• Db2 and Firebird also return -246.xxx. So it seems all SQL databases agree on how this should work Nov 19, 2022 at 14:12

This appears to be an issue with how SQL Server calculates modulus with negative numbers.

You'll notice that if you pull out your scientific calculator (I'm using the Windows built-in calc.exe in scientific mode), and do the math for a positive quotient and negative quotient, you'll get the 113.nnn and 246.nnn numbers: If we break down the modulus math and do it "the long way" then we can see what SQL Server is doing:

DECLARE @dividend numeric(30,15) = -34086.1576962834;
DECLARE @divisor numeric(30,15)  = 360.0;

SELECT QuotientFloor          = FLOOR(@dividend / @divisor),
QuotientCeiling        = CEILING(@dividend / @divisor),
Remainder              = @dividend % @divisor,
DividendInput          = @dividend,
DivisorInput           = @divisor,
QuotientFloorPlusMod   = ( FLOOR(@dividend / @divisor) * @divisor ) + (@dividend % @divisor),
QuotientCeilingPlusMod = ( CEILING(@dividend / @divisor) * @divisor ) + (@dividend % @divisor);


## IMHO, this is a bug

SQL Server is always doing a FLOOR to compute the quotient, rather than always rounding towards zero. In my opinion, this is a bug, as the rules of math tell us we should round towards zero, rather than rounding down.

The Wikipedia article on "Modulo operation" shows that there are different interpretations of what "modulo" means, particularly when moving to real numbers--even though natural numbers have a more universally understood definition of modulus.

According to the above-linked Wikipedia article the ISO SQL Standard calls for the "truncated division" formula:

Many implementations use truncated division, for which the quotient is defined by where [] is the integral part function (rounding toward zero), i.e. the truncation to zero significant digits. Thus according to equation (1), the remainder has the same sign as the dividend: Note, that this calls for rounding toward zero. This is the behavior that most folks expect, because rounding towards zero feels "natural" to many folks when rounding.

Instead, SQL Server uses the "floored division" method:

Donald Knuth promotes floored division, for which the quotient is defined by where ⌊⌋ is the floor function (rounding down). Thus according to equation (1), the remainder has the same sign as the divisor: Note, that this calls for rounding down.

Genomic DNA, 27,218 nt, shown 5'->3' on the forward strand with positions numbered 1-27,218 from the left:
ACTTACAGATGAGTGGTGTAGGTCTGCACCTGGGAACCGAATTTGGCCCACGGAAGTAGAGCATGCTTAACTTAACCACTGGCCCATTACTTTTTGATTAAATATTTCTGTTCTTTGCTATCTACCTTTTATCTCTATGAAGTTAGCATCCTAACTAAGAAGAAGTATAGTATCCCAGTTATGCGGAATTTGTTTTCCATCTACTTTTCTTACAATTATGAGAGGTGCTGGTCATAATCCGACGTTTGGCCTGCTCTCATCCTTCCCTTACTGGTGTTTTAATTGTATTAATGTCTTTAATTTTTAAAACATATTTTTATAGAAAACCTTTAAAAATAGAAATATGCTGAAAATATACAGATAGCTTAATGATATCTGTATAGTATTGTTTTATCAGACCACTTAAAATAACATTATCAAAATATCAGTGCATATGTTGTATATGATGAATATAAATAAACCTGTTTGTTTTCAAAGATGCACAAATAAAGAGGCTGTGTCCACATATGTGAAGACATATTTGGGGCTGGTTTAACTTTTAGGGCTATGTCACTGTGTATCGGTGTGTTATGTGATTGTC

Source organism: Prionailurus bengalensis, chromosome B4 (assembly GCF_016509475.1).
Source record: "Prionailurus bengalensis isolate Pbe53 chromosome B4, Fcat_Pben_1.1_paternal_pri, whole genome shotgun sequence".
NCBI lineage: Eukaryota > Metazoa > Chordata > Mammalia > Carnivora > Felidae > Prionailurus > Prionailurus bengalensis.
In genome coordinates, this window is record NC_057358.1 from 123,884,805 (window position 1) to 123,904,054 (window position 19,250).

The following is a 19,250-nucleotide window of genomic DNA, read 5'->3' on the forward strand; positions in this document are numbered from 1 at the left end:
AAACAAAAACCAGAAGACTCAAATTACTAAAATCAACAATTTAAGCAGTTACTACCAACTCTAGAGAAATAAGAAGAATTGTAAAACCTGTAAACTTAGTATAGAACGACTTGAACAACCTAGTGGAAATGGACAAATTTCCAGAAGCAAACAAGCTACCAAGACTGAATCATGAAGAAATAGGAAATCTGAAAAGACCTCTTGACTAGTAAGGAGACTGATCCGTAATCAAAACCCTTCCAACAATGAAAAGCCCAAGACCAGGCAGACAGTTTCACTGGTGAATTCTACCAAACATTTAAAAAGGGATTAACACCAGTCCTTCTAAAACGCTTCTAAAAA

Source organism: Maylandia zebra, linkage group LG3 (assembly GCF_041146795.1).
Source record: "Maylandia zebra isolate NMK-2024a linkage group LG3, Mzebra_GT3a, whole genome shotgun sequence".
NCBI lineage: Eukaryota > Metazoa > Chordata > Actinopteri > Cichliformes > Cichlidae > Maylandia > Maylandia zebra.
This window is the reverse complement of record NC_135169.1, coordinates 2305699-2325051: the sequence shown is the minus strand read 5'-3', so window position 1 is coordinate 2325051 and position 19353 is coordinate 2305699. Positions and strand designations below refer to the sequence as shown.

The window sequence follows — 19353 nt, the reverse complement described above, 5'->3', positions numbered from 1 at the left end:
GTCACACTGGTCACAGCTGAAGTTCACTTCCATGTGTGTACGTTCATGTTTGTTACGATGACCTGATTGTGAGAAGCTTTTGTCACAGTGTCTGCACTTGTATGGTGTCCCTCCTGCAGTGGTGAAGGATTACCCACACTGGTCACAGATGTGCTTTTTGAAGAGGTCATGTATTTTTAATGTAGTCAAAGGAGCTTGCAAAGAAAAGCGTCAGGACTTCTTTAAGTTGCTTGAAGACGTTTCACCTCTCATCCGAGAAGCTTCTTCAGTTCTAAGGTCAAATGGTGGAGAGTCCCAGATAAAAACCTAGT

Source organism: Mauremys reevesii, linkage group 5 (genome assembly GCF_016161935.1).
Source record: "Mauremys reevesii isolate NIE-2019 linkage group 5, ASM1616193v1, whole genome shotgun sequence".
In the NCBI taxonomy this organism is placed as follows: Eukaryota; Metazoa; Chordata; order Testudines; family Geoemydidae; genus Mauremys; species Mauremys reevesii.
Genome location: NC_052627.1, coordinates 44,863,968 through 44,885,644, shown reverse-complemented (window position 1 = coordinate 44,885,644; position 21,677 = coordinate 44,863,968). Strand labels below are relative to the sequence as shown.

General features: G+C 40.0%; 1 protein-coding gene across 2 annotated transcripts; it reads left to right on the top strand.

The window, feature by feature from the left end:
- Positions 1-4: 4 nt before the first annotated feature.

## Microsoft probably won't change the behavior

SQL Server has had this behavior for so long, I wouldn't expect SQL Server to change it's implementation to use the "truncated division" formula that is called for by the ISO SQL standard for both % and mod(). Changing this functionality now would result in years of code that depends on the existing behavior to break.

Instead, I would expect Microsoft to clearly document the existing functionality to make it clear which method they are using for computing modulus. If we are lucky, they may introduce a new syntax that performs modulus using the other method as well, so that folks can select the appropriate behavior for their need.

• You have the implementations flipped - SQL Standard uses the truncated division (remainder is the same sign as the dividend), floored division yields -34086.1576962834 - 360.0*FLOOR(-34086.1576962834/360) = -34086.1576962834 - 360.0*FLOOR(-94.683771378565) = -34086.1576962834 - 360.0*(-95) = 113.8423037166
– user212533
Nov 18, 2022 at 17:59
• The SQL standard defines the <modulus expression> to be what SQL Server implements with % (albeit defined in the standard only for numbers of scale 0). I don't see how you reached the opposite conclusion. Nov 18, 2022 at 18:42
• Per the example in the question and your answer: dividend=-34086.1576962834, remainder=-246.1576962834. Both negative, as in "Truncated" method. Nov 18, 2022 at 18:53
• "this is a bug" huh? rounding towards zero gets the negative result. Nov 19, 2022 at 8:17
• C#, Java, and JavaScript with % operator yield -246.15769628340058. The same does C with fmod(), C++ with std::fmod(), Go using math.Mod(), PHP with fmod() and Unix bc. On the other hand Python, R, and Ruby all return 113.8423. So not sure where's the issue. Nov 19, 2022 at 22:05